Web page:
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March 15, 2022

Dear friends,


I honestly don’t have a very good writing process. My process, while I was in school, was a little better than it is now, but still not great. I basically tried to gather all of the information I possibly could, organize what the paper was about, and write it the night before it was due. This got me through seminary, but not my Doctorate. However, when it came time for me to preach consistently, and fold it in with my other regular activities, the first thing to go was my process, which is a problem. 


Steven Pressfield wrote a short book not too long ago called, Going Pro. It was a manual for becoming a writer, and what he said was that we need to treat writing professionally if we want to be professional at it. We need to exercise our muscles. Learn from other writers. Hire coaches and do drills and exercises. This sounds great, but when you are a professional minister first, as well as an amateur parent, dog owner, and fitness instructor, it becomes more and more difficult to follow a set process. Its passable writing, but nowhere near what could be possible. 


Sometimes I feel this way in my discipleship as well. That I don’t really have a good process, and instead just kind of wing it when the opportunity comes along. It's passable but doesn’t come near what could be possible in my discipleship. Recently I heard that discipleship is a practice of letting go, and so the instructor asked the question, what is it we need to let go of? Which I think is a great way to look at the season of Lent. Finding what we need to let go of so we can “go pro” in our discipleship. For me, I need to let go of the things I already have in my hand. Sometimes I hold on to what I have, because it is already there, rather than embrace what God is giving me and what is possible.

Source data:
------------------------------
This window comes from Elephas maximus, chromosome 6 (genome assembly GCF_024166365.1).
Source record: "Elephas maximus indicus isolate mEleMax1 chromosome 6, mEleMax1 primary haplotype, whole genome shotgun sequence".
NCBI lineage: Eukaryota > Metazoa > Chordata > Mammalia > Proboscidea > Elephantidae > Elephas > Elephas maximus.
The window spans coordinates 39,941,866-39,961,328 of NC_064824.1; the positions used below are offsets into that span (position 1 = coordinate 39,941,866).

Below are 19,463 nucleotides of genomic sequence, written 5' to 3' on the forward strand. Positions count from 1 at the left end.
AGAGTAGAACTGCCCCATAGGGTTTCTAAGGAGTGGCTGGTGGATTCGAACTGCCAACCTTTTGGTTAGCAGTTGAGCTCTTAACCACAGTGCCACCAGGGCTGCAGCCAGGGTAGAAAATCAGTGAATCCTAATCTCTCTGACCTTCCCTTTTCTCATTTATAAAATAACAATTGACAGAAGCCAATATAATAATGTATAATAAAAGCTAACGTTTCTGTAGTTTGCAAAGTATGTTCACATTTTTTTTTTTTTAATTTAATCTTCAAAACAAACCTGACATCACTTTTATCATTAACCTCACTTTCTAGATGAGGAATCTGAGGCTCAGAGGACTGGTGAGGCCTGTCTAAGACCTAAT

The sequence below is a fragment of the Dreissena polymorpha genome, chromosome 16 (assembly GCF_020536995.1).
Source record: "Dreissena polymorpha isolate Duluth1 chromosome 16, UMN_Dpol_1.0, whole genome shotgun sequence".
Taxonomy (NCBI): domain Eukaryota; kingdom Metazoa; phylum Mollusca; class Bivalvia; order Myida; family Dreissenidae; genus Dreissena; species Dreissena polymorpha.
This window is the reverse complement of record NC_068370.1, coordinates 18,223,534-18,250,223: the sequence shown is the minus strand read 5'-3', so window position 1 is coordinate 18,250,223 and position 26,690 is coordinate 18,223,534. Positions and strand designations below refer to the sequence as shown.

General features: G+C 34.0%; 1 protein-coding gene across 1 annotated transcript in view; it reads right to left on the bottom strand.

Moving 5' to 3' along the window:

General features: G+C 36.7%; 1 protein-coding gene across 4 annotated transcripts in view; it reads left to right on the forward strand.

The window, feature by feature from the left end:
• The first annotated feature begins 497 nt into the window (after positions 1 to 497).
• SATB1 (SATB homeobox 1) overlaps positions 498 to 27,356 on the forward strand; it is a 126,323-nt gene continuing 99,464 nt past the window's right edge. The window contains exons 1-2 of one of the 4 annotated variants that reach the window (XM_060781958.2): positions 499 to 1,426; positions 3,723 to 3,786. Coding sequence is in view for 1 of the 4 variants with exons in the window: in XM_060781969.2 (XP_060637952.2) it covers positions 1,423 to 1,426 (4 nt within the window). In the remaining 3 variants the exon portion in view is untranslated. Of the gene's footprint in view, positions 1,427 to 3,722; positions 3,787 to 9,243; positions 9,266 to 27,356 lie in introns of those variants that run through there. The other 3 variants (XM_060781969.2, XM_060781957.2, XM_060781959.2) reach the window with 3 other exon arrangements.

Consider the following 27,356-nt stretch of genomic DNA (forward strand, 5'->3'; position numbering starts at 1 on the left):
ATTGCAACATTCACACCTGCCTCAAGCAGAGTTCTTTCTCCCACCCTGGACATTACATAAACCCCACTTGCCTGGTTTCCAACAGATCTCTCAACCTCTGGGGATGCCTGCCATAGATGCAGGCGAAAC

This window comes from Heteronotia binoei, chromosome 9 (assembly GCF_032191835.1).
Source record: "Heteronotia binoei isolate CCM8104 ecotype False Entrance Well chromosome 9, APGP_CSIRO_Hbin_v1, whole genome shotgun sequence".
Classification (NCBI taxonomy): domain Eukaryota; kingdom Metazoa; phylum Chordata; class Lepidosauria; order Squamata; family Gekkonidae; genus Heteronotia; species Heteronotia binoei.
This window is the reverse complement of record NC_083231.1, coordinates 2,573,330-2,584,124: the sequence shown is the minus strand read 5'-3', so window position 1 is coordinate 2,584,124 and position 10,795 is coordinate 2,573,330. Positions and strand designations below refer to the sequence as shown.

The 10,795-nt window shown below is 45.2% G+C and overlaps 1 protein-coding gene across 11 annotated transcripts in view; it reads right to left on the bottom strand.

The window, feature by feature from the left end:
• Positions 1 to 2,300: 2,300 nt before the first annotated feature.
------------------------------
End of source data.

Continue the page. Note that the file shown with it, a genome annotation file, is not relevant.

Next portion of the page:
Processes aren’t bad. In fact, processes can be the thing that sets us free. So, what is your discipleship process, or are we just kind of winging it?


Peace,

Jordan


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